Top tips on how to kickstart your eCommerce career in 2021
First Published: 06
In today’s world, we have seen many rapid changes, one of which is the fast and continuous growth of eCommerce. If you are looking at getting into eCommerce, now might be the perfect time to get started within this market.
What is eCommerce?
Simply put, eCommerce is a business model that allows businesses and individuals to buy and sell products via the Internet.
With online sales skyrocketing in the last 12 months, it comes as no surprise that there is a demand for talent in the eCommerce sector as businesses seek to drive substantial growth.
In earlier days, eCommerce was only responsible for about 5% of all sales, compared to brick-and-mortar sales according to the United Nations Conference on Trade and Development. Subsequently, specialist positions in this industry were not a priority, and having any eCommerce knowledge was not a ‘must have’ skill.
As time progressed, the eCommerce industry remained underrated and under-invested.
However, since Covid-19 arrived at our doorsteps, eCommerce has surfaced to the cutting edge of retail, with online sales amounting to 4.28 trillion US dollars globally, according to Statista. Moreover, they project revenue growth within e-retail to grow to 5.4 trillion US dollars in 2022.
More consumers have come to expect the ability to shop from the comfort of their own homes. With demand increasing this has caused the need for digital transformation and adoption to allow companies to prioritise eCommerce. This also created the need for newly created roles within the retail sector that were never seen before. Companies are now looking for eCommerce talent to help them drive innovation and growth.
With all the above considered, if eCommerce sounds like the industry for you, this is how you could become the next big thing in the industry.
Which industry does eCommerce fall under?
The old-age question, which industry does eCommerce belong to? Is eCommerce in Sales? Marketing? Advertising? Any of these at all?
Unfortunately, there is no clear answer to this question. The structure of eCommerce is common in all industries mentioned above. With companies creating teams dedicated to eCommerce and digital activity, businesses have taken a growth-led approach that places it somewhere between sales and advertising.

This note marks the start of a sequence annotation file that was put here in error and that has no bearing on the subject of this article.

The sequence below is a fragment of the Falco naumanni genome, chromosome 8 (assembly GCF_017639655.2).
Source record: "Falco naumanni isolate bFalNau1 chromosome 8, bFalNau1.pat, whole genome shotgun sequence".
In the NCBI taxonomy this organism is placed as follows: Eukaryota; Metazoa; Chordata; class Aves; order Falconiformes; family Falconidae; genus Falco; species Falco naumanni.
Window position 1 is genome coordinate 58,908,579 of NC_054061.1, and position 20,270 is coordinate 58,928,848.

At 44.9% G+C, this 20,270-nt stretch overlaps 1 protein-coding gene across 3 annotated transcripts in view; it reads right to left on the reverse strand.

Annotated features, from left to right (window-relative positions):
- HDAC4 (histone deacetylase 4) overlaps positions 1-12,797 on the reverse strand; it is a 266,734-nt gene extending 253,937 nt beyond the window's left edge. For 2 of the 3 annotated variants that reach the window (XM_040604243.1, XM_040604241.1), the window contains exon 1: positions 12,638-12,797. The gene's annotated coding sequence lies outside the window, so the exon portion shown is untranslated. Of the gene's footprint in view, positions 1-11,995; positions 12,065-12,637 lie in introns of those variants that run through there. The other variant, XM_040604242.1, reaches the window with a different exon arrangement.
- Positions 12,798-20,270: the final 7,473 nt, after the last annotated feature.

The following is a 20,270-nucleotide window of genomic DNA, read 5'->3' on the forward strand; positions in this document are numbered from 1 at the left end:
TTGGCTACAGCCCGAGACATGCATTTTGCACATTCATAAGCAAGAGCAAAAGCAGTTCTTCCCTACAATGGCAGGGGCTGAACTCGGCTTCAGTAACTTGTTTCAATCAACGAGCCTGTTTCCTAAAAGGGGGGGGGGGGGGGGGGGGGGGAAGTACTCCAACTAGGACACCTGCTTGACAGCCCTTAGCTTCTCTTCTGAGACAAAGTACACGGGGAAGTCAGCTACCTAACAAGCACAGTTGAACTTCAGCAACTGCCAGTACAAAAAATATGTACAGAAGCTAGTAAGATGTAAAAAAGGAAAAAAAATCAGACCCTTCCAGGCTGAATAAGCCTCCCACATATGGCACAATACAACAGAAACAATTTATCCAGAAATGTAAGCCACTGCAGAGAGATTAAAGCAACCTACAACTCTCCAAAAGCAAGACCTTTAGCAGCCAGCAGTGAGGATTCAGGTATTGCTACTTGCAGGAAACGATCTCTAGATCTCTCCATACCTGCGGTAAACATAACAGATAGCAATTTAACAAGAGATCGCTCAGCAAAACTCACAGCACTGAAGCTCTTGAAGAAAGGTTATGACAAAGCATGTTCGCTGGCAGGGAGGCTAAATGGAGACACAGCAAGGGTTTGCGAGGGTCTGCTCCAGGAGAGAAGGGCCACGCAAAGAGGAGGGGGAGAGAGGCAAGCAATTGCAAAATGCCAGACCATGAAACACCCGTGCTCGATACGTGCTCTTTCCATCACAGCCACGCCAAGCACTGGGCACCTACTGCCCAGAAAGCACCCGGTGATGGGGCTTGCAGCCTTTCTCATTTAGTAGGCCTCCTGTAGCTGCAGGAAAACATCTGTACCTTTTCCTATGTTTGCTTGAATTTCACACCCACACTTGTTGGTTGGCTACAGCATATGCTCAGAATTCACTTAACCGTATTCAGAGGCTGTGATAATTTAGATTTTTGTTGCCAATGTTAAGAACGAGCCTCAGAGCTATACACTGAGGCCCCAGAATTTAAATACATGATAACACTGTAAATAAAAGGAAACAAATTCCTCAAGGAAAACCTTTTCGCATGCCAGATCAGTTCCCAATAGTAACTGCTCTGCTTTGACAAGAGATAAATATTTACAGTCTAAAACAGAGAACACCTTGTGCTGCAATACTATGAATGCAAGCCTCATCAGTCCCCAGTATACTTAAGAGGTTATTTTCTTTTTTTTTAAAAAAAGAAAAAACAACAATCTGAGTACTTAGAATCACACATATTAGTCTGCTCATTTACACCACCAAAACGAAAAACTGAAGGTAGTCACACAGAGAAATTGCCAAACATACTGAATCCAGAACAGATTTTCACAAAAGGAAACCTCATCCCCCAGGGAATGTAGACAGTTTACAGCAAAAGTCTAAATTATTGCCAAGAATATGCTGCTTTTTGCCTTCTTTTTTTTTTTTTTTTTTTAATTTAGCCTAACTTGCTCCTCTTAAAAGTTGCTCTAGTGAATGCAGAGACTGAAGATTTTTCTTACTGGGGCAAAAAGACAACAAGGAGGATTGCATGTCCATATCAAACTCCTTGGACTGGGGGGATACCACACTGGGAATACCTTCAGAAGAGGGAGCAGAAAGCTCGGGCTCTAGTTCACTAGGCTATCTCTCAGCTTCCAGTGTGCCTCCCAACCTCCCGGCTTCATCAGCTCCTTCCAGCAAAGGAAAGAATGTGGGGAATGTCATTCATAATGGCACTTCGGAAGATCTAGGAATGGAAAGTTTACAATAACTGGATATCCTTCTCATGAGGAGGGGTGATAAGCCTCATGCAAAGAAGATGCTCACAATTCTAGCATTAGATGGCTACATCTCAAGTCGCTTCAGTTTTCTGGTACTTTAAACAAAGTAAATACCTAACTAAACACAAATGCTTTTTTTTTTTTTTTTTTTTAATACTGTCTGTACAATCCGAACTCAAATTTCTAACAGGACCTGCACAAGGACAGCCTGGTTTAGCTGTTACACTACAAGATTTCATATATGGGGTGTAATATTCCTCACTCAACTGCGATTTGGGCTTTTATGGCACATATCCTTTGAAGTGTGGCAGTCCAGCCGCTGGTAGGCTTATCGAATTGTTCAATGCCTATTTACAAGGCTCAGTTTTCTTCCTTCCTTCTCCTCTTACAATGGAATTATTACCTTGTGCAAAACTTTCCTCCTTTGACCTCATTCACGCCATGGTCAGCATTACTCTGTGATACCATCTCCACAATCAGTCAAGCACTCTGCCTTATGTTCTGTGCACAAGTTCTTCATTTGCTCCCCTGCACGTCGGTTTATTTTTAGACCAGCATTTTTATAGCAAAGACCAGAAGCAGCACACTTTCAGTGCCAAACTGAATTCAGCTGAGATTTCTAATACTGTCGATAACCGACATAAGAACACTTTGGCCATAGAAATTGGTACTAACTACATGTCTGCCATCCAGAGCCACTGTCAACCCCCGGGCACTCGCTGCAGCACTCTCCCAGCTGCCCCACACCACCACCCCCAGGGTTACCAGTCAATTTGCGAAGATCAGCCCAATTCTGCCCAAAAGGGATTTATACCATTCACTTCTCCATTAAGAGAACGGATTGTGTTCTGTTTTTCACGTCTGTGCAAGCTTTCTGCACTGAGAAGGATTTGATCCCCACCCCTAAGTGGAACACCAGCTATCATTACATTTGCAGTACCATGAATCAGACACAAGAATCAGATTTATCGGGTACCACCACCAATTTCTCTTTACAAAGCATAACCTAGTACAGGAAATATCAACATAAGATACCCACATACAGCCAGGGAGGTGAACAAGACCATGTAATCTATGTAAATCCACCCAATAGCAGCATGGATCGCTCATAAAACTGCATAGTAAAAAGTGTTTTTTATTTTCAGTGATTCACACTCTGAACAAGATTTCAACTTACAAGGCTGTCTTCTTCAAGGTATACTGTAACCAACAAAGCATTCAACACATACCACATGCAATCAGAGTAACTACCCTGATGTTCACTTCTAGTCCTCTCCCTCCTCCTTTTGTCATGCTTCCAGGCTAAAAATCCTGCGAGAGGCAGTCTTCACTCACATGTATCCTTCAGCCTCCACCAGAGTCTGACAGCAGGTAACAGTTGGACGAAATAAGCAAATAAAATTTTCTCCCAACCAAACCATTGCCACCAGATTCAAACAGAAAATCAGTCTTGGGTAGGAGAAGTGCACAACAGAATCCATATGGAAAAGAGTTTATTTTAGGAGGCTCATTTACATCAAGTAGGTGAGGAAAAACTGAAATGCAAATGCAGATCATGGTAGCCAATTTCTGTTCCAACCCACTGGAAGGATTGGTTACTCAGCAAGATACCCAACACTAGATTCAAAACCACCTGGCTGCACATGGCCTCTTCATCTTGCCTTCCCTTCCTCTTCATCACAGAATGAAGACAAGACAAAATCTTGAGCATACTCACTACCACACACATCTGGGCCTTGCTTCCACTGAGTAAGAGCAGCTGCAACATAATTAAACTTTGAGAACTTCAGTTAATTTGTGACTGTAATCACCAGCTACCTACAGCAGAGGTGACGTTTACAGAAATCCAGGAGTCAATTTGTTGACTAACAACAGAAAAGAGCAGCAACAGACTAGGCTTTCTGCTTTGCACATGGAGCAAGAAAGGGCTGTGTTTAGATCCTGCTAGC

Professionals employed in eCommerce generally act as internal tech, marketing, and sales consultants across businesses. The industry you fall under will gravely depend on what sector of eCommerce you choose to take on.
An eCommerce Director needs to be able to integrate existing expertise in sales, marketing, technology, and management to create a high-ranking brand and shopping experience for their consumers.
An eCommerce Manager, on the other hand, should be comfortable negotiating terms of trade with online buyers to ensure that PPC (pay-per-click) campaigns are streamlined for online consumers to complete their purchases.
An eCommerce Business Analyst should effectively communicate online business performance using metrics such as key performance indicators, objectives, and key results. These metrics include, but aren’t limited to, search impression share, product page performance, brand compliance across retailer channels, sales ranks, and more.
These are only a few positions within the eCommerce space, and the key is to find what you are most passionate about within the online business arena.
How can I get started?
Newcomers in eCommerce might have to start with an entry-level position such as an internship. Internships are a great way to get your foot in the door. Being an intern allows you to prove your passion and utility to a business without the need for prior experience.
Take in as much information from different sectors in eCommerce as possible and speak to people in the industry to get a clearer picture of which eCommerce role might be best for you.
Get a deeper insight into your industry by attending industry events and stay abreast of the latest developments within the field.
To grow your network in the industry, we would suggest getting to know online buyers, eCommerce managers, and account managers that you might know at work or eCommerce teams from competitors.
Now you have some experience, and you’ve had the opportunity to get to know the ins and outs of multiple sectors within the eCommerce space, you might perhaps love to sink your teeth into the industry a little bit more.
The best way to go about this is to move from a generalist position to something specialised. Whatever eCommerce niche you choose, make sure it aligns with your interests and that there is a demand for your skillset within the market.
When applying for a job, be sure to do your research and establish a personal brand. Landing your first eCommerce job is much like dating; a mutual interest needs to exist between you and the company. Hence, attracting interest from eCommerce companies and developing your brand within the industry can go a long way.